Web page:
Please use this identifier to cite or link to this item: http://ciatej.repositorioinstitucional.mx/jspui/handle/1023/259
Phytic acid quantification in agroindustrial residues and their potential as inducers for phytase production in solid state fermentation
ROSA MARIA CAMACHO RUIZ
0023-2
Acceso Abierto
Atribución-NoComercial-SinDerivadas
02-11-1289
Phytic Acid, Agroindustrial Residues, Phytase
Phytases have been one of the focal enzymes for animal nutrition and human health during the past two decades. In order to study typical agroindustrial residues used in animal feed as potential inducers for phytase production in Solid State Fermentation (SSF), a methodology to quantify phytic acid in solids was implemented. The agroindustrial residues used for this study were: agave bagasse, sugarcane bagasse, coffe husk, corn husk, cottonseed meal, wheat straw and wheat bran. Bartlett (1959) technique for phytic acid extraction and Haug-Lantzsch (1983) for phytic acid quantification were implemented. Three different acids were assayed for phytic acid extraction (3% HCl, 5% H2SO4 and 10% trichloroacetic acid) using 1:20 (w/v) ratio for 1 h at 30°C. The acid showing the best extraction results was used for further studies to improve the phytic acid extraction conditions. Three acid concentrations (0.2M, 0.6M and 1M); temperatures (25°C, 50°C, and 100°C) and weigh/volume ratios (1:5, 1:10 and 1:20) were tested. Solid state fermentations were carried out for 8 days, pH 6.5, 60% moisture and 30°C, using polyurethane as inert support and a laboratory strain indentified as Aspergillus niger. Only, three agroindustrial residues (corn husk, cottonseed meal and wheat bran) showed a considerable phytic acid content (approximately 0.5%) using 3% HCl for extraction. The best conditions for extracting phytic acid were: 0.2M of HCl, 25°C and 1:20 ratio for the three agroindustrial residues, finding 0.57 %, 0.45 % and 0.67 % of phytic acid for corn husk, cottonseed meal and wheat bran, respectively. The three extracts obtained were assayed as inducers for phytase production in SSF. The maximum phytase activity reached was 0.39±0.09 U/gDM (grams of dry matter) at 24 h of fermentation using a wheat bran extract as inducer, followed by corn husk extract with 0.35±0.01 U/gDM at 24 h of fermentation; cottonseed meal extract used as SSF inducer, does not present significant phytase activity. It was possible to implement a quantification methodology for phytic acid in agroindustrial residues and the extracts obtained proved their potential as inducers in phytase production.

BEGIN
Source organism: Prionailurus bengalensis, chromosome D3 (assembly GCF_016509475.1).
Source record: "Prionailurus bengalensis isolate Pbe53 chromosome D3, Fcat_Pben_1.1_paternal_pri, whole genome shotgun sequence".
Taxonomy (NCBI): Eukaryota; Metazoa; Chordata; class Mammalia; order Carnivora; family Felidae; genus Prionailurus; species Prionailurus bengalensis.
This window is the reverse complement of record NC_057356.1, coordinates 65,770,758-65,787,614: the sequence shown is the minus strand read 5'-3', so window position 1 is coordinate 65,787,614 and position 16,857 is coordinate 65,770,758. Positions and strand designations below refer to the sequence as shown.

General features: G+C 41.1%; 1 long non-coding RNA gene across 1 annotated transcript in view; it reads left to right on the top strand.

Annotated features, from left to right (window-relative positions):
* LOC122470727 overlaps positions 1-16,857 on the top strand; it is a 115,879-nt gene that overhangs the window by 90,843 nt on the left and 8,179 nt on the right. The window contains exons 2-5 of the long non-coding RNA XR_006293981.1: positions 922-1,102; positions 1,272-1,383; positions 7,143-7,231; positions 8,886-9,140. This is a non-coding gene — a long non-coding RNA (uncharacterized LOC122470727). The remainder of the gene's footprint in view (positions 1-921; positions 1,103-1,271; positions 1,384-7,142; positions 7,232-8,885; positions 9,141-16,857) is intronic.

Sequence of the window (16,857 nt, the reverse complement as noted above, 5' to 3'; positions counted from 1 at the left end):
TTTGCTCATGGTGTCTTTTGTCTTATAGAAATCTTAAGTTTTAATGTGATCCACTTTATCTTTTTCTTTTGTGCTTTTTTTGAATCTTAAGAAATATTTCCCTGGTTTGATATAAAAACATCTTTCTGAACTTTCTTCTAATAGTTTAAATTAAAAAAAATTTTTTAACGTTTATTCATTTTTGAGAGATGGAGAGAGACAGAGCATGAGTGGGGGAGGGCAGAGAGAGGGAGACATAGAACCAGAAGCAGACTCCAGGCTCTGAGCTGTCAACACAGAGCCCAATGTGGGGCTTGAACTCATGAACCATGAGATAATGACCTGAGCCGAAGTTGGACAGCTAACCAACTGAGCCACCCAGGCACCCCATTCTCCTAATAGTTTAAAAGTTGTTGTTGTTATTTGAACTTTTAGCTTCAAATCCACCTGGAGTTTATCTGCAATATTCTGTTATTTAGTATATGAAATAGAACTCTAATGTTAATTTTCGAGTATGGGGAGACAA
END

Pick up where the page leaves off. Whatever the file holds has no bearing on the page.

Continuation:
Asociación Mexicana de Ciencias de los Alimentos
2012
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CIENCIAS AGROPECUARIAS Y BIOTECNOLOGÍA
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